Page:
Monday, November 25, 2013

Opened November 21, 2003 (South Korea) May 15, 2004 (Cannes Film Festival)
2 hr
R | Drama
Oldboy a mystery thriller released in South Korea in 2003 by Director Park Chan-wook has many fans including Spike Lee and Samuel L. Jackson.  The two reunited on the remake of this popular Korean film which you can read my review here.  The original is available to view on Netflix is a thrill ride through the psyche of a man you loathe but eventually can't help but feel sorry for as revenge is delivered to him from his past.  

The man, Oh Dae-su (Choi Min-sik) is kidnapped for 15 years against his will without knowing who his captors are and the reason he is there.  And just as unexpectedly, released on a roof and led in a cat and mouse game with his mysterious tormentor.  Of course, while he's been imprisoned he's trained himself to fight watching videos of boxing matches and early MMA fights.  He surprises himself that his years of “shadow boxing” actually work in the real world, when he takes on some thugs in his first evening of freedom.  It's Park's ability to entertain through a perfect blend of humor and violence that will have you captivated most of the film.  The most famous scene in which Dae-su battles his way out of the prison after torturing his former Warden for information is a prime example of this.  As implausible as it may be, with one against say fifty, the impossible is accentuated quite comically by the fatigue of the fighters taking halfhearted swings at each other and throwing the weapons quite off their target.

While the humor is there, the Director is often quick to remind us how serious things are with a death or maiming of a character.  After all, this movie is not for kids, with incest, threats of rape, torture and murders the very reasons and instruments of the antagonist Lee Woo-jin (Yoo Ji-tae).  As the story unfolds, we're given a flashback as to why Woo-jin is doing what he does.  And that the final confrontation between him and Dae-su provides quite an interesting twist that will have you disgusted.  Yoo Ji-tae is an interesting choice due to his youthful looks, as he should be approximately Dae-su's age.  But Ji-tae, as well as Min-sik provides great performances on their parts as does Kang Hye-jung as Mi-do.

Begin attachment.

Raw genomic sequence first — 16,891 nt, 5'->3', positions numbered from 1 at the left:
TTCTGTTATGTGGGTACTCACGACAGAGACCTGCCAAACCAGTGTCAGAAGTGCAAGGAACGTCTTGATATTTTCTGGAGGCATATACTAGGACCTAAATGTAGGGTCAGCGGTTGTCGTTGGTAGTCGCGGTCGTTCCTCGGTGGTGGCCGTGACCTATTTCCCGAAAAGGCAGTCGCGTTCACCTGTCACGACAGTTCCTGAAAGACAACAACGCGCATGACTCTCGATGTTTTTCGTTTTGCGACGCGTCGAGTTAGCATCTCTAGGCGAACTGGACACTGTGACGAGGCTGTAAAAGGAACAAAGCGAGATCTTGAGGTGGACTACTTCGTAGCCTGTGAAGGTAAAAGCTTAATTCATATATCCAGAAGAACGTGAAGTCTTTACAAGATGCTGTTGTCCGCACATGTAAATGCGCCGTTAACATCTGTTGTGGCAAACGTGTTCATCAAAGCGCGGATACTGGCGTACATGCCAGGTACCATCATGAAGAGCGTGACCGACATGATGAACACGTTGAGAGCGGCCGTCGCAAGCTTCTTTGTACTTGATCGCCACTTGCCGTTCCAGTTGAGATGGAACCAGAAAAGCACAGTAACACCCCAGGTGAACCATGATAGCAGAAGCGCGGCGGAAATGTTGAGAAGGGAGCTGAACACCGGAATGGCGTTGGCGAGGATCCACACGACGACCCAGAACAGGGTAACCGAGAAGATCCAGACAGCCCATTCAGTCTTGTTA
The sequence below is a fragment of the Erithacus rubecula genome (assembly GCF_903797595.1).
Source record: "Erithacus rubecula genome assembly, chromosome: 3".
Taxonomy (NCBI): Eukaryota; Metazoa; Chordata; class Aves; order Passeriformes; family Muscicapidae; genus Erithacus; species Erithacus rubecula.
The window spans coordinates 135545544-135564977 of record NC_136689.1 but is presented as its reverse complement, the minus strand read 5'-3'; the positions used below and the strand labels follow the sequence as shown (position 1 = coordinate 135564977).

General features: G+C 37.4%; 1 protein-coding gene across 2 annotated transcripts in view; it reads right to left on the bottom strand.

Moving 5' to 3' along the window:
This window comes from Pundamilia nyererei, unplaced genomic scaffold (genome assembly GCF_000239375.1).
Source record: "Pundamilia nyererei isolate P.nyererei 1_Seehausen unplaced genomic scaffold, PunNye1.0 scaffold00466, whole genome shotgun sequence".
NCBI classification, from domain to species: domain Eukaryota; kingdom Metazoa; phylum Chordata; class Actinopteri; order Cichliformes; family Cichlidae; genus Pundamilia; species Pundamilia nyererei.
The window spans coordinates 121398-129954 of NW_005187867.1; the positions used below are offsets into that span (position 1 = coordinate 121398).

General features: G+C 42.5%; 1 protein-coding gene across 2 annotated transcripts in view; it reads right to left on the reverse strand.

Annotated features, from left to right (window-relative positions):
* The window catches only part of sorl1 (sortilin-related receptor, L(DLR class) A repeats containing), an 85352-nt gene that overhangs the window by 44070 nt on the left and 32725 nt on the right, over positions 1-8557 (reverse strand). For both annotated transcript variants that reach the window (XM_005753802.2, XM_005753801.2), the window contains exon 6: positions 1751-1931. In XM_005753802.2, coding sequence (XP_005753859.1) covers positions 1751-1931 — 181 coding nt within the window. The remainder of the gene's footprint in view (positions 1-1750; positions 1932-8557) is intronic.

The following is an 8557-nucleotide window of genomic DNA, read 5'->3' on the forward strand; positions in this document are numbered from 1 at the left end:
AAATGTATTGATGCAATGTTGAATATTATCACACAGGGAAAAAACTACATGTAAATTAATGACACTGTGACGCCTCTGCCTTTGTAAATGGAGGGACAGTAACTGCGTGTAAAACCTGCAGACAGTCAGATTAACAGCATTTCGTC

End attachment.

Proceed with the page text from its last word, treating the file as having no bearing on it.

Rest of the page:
Overall, I really enjoyed the film though would have preferred a different happier ending.  But the Director not only does a great job at messing with Dae-su's mind, but with us viewers as well, raising our hopes before crushing it.  The Korean movie is actually loosely based on a Japanese manga of the same name written by Nobuaki Minegishi and Garon Tsuchiya.  Spike Lee's version follows Park's version quite closely but with less of the humor.  One of the things that does stand out in both movies however is the visualizations used to illustrate the protagonist's will breaking down over his imprisonment and drugging.  I would recommend this film to those that are not squeamish.

Have you seen this film? What did you think of it?

Rating: 4.5 Stars out of 5.0 Stars


  • Choi Min-sik as Oh Dae-su
  • Yoo Ji-tae as Lee Woo-jin
  • Kang Hye-jung as Mi-do
  • Ji Dae-han as No Joo-hwan
  • Kim Byeong-ok as Mr. Han
  • Oh Tae-kyung as Dae-su (young)
  • Yoo Yeon-seok as Woo-jin (young)
  • Woo Il-han as Joo-hwan (young)
  • Yoon Jin-seo as Lee Soo-ah, Woo-jin's sister.
  • Oh Dal-su as Park Cheol-woong

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